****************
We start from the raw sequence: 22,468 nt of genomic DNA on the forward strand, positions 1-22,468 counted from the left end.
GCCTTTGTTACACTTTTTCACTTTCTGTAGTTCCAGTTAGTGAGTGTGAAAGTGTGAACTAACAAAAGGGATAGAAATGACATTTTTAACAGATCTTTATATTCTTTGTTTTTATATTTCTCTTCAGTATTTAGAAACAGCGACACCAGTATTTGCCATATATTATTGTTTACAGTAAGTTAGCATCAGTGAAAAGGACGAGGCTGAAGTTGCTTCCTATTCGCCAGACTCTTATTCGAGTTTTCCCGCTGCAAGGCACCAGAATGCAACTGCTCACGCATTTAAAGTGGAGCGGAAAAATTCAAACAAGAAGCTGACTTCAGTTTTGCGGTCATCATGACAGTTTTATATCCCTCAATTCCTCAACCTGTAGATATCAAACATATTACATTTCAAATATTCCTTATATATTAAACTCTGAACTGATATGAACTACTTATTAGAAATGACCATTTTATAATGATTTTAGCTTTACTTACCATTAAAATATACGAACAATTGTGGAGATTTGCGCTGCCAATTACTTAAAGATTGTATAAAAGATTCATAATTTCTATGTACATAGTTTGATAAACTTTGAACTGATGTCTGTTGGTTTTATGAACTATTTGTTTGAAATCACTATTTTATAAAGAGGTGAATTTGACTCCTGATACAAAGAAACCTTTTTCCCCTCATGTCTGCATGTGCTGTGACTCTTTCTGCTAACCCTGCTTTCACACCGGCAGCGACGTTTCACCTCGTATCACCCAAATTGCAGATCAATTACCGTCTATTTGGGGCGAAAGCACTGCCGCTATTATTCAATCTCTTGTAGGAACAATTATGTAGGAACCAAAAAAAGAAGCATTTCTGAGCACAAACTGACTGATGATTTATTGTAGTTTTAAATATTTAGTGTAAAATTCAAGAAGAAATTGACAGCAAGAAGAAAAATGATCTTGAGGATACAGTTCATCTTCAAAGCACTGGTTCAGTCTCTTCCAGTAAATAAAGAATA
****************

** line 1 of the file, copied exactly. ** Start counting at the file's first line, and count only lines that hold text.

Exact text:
We start from the raw sequence: 22,468 nt of genomic DNA on the forward strand, positions 1-22,468 counted from the left end.